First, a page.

Montgomery County’s new Legislature inherited a complex web of insurance disputes that it now must resolve.
When the nine legislators and County Executive Matt Ossenfort took their oaths Jan. 1, the county was already under the shadow of a million-dollar breach of contract lawsuit filed by its former health insurance broker, Pasquale “Pat” Baia.
Last week, Casper Wells, part owner of the agency previously responsible for Montgomery County’s commercial liability insurance, filed a notice of claim in preparation for his own breach of contract lawsuit, this one demanding a half-million dollars.
Wells, a Schenectady resident and father of professional baseball player Casper Wells, once worked with Amsterdam broker John Mancini. The two of them owned the Hays & Wormuth insurance agency, with Wells holding 40 percent and Mancini holding 60 percent of company shares.
The agency brokered Montgomery County’s $550,000 annual commercial liability insurance package for years, even as Mancini and Wells had a falling out and plunged into a legal battle that is still not resolved after nearly a decade.
With Hays & Wormuth on the edge of court-ordered dissolution, the old board of supervisors voted Dec. 17 to keep Mancini as the county broker of record, while ditching the Hays & Wormuth name.
Wells argues that move effectively cut him out of the deal, constituting a breach of contract.
“We were supposed to provide their insurance through 2016,” he said.
Legislature Chairman Tom Quackenbush said the old board was under the impression Hays & Wormuth no longer existed when they voted to keep Mancini on as broker.
Wells argues that while it is in the process of dissolving, his old agency has yet to fully vanish.
“It’s still going,” he said. “It’s still under contract with the county.”
Wells met with county leaders late last month before filing his notice of claim. Ossenfort received the actual paperwork recently.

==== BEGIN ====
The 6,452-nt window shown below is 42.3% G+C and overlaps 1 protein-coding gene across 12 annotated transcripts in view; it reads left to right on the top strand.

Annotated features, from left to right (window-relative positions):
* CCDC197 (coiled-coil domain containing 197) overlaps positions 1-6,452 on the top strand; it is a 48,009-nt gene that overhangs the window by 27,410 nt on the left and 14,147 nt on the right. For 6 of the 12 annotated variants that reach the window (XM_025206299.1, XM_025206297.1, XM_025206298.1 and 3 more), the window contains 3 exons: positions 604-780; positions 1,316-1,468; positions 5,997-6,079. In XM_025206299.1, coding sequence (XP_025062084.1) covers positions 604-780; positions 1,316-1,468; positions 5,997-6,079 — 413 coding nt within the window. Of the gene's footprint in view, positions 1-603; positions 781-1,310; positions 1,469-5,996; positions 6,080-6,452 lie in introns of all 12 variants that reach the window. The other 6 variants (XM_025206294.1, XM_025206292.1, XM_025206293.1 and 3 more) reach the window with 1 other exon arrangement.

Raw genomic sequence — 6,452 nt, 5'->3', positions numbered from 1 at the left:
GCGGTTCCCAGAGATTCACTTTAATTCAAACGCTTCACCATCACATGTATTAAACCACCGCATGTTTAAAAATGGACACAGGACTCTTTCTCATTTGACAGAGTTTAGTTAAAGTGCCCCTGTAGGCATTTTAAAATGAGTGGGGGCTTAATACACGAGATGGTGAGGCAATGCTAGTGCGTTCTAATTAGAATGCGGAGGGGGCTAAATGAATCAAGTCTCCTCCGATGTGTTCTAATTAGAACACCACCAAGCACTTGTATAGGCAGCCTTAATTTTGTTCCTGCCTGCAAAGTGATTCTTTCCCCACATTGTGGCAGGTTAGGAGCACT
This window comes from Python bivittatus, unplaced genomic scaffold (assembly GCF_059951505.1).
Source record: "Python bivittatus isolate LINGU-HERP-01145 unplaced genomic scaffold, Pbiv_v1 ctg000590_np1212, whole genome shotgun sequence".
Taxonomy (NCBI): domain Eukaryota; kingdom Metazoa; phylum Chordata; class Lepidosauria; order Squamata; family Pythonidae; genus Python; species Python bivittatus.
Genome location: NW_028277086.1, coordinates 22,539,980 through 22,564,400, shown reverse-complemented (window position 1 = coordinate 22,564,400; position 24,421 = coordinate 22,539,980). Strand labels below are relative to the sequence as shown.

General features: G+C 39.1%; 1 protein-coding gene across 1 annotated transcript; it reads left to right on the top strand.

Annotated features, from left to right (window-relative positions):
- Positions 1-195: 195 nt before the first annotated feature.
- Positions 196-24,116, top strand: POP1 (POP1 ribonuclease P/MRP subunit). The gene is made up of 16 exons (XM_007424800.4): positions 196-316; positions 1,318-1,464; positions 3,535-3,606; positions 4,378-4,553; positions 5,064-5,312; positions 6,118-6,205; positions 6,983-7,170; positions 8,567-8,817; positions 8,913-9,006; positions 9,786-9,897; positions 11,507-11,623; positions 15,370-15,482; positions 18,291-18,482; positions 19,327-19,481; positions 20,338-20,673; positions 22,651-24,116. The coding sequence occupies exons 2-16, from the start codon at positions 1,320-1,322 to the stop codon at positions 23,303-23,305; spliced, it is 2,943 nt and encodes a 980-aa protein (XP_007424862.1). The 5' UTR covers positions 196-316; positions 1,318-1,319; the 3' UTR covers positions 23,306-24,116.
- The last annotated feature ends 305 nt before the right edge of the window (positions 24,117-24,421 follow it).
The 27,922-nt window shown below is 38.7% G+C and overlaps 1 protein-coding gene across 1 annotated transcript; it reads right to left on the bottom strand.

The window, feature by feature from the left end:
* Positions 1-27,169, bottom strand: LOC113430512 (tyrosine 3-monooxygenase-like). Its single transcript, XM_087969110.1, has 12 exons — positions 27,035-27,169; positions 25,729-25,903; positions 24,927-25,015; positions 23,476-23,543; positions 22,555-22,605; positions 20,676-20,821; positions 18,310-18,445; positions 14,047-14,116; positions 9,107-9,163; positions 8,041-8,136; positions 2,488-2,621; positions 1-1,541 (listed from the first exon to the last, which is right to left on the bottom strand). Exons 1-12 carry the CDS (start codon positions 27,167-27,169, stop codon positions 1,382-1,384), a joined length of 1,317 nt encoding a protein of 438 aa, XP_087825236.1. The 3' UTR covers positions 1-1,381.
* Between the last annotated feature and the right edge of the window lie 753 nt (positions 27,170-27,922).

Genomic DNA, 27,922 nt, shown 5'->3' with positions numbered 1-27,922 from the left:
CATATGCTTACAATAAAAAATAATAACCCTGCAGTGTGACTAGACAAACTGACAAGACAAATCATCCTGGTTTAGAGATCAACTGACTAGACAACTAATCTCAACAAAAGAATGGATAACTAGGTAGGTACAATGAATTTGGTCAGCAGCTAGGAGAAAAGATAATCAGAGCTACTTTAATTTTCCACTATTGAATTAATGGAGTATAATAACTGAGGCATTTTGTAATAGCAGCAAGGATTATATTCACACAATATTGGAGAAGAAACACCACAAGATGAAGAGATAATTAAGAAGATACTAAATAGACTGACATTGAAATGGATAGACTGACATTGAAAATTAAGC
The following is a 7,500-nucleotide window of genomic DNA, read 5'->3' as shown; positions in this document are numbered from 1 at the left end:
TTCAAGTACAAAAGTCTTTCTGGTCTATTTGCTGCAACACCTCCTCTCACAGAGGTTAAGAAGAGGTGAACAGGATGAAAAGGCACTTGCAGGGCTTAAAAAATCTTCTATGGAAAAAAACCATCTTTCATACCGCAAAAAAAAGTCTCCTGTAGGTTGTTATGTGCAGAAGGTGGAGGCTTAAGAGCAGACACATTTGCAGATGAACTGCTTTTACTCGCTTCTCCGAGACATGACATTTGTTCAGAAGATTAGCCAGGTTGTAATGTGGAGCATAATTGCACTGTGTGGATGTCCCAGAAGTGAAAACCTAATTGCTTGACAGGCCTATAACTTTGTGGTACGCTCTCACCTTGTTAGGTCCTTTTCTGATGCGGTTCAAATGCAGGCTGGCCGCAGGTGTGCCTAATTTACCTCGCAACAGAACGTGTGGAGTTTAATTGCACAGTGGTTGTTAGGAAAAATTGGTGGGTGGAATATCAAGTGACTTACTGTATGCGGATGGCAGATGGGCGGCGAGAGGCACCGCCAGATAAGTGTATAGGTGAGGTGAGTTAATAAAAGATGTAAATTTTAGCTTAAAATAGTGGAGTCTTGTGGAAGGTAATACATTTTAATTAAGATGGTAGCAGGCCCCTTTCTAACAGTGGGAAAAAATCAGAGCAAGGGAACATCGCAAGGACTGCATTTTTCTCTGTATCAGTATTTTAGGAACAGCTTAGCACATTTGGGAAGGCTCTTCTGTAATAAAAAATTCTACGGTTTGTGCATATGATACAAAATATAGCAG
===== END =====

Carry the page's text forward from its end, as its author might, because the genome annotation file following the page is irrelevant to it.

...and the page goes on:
“I don’t think he has basis for a claim,” he said.
Quackenbush agreed, saying Hays & Wormuth never actually had a contract.
“We handled this with a resolution,” he said, “not a contract.”
While they argue the county’s arrangement with Mancini does not constitute any breach of contract as Wells suggests, county officials nonetheless are looking for an exit strategy.
“I’m working on a request for proposals to hopefully get us a new broker next year,” said Ossenfort.
Mancini is president of Beacon Insurance, an agency owned in part by Pat Baia.
From 2007 to late 2012, employee health insurance for the county, the city of Amsterdam and several municipalities were bundled together in a health insurance trust. It operated like a small independent insurance company, collecting money from employees and paying out claims.
Baia, under the name of Benefits Marketing, originally helped build the trust and wrote himself into the contacts as a broker of record, receiving middleman fees.
When the old board dissolved the trust in favor of outside health insurance, he filed a lawsuit claiming breach of contract and demanding more than $1 million. That suit is still pending.
On Jan. 3, Montgomery County Treasurer Shawn Bowerman cut a $280,000 check to cover the first half of the year’s liability insurance premiums. Bowerman said Thursday he made the check out to Beacon, and Ossenfort signed it. So essentially, the county bought insurance through an agency owned in part by Baia, a man they’re fighting in court.
While Mancini said Baia makes none of the business decisions, Ossenfort is somewhat uncomfortable with the arrangement.
“It’s weird,” he said.
He hopes eventually to straighten out the tangled mess of insurance agreements and litigation that greeted the new Legislature.